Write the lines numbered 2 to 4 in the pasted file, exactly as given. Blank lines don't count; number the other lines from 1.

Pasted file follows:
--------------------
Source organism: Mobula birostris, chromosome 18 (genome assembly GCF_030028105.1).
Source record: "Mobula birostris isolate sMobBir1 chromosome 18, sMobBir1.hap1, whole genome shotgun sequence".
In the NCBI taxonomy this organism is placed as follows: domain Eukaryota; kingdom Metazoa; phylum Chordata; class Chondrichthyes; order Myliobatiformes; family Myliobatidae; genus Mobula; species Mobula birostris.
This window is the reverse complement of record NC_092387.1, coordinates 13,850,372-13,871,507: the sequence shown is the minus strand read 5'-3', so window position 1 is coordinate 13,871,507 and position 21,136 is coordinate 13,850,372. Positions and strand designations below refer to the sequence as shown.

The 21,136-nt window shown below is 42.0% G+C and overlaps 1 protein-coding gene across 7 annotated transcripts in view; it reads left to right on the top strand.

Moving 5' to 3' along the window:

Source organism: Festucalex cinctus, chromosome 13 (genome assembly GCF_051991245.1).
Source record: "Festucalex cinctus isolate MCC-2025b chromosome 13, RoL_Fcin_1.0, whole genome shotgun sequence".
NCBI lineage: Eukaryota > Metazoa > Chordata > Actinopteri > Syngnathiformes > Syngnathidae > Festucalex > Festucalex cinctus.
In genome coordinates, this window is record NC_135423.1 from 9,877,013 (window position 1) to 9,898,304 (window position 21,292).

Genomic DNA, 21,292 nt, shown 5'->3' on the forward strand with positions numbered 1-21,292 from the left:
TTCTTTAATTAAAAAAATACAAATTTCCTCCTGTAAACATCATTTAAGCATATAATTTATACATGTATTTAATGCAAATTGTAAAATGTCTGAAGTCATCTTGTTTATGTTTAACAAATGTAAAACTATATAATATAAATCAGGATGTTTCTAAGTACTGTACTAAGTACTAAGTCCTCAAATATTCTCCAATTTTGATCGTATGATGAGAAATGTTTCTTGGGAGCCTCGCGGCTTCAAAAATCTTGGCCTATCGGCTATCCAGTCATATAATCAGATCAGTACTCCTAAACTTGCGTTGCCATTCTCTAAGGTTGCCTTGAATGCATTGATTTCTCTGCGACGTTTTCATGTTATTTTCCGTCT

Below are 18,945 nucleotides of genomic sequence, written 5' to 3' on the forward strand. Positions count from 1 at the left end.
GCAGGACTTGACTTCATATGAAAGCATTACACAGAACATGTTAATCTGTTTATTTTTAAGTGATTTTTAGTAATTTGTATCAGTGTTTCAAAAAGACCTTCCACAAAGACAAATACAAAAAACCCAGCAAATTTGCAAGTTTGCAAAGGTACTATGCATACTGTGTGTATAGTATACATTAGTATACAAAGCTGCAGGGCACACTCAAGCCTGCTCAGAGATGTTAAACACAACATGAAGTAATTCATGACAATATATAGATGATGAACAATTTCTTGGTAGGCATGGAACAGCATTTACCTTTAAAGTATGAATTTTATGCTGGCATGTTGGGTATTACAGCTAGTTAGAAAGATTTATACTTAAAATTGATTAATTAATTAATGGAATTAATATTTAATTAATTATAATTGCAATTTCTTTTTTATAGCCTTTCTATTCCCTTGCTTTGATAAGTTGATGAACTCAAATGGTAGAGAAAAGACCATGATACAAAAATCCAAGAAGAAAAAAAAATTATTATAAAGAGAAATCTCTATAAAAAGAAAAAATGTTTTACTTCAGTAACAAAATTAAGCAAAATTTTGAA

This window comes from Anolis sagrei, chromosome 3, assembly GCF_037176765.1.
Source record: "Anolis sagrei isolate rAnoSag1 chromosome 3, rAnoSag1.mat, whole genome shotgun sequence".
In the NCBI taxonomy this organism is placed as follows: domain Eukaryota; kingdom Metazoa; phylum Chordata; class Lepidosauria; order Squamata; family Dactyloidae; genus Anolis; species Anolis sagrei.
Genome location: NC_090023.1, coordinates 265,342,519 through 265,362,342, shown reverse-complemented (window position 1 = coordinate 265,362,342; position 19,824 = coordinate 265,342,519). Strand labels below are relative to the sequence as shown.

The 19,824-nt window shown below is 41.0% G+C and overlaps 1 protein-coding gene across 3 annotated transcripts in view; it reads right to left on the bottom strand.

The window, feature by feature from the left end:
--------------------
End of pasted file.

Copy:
Source record: "Mobula birostris isolate sMobBir1 chromosome 18, sMobBir1.hap1, whole genome shotgun sequence".
In the NCBI taxonomy this organism is placed as follows: domain Eukaryota; kingdom Metazoa; phylum Chordata; class Chondrichthyes; order Myliobatiformes; family Myliobatidae; genus Mobula; species Mobula birostris.
This window is the reverse complement of record NC_092387.1, coordinates 13,850,372-13,871,507: the sequence shown is the minus strand read 5'-3', so window position 1 is coordinate 13,871,507 and position 21,136 is coordinate 13,850,372. Positions and strand designations below refer to the sequence as shown.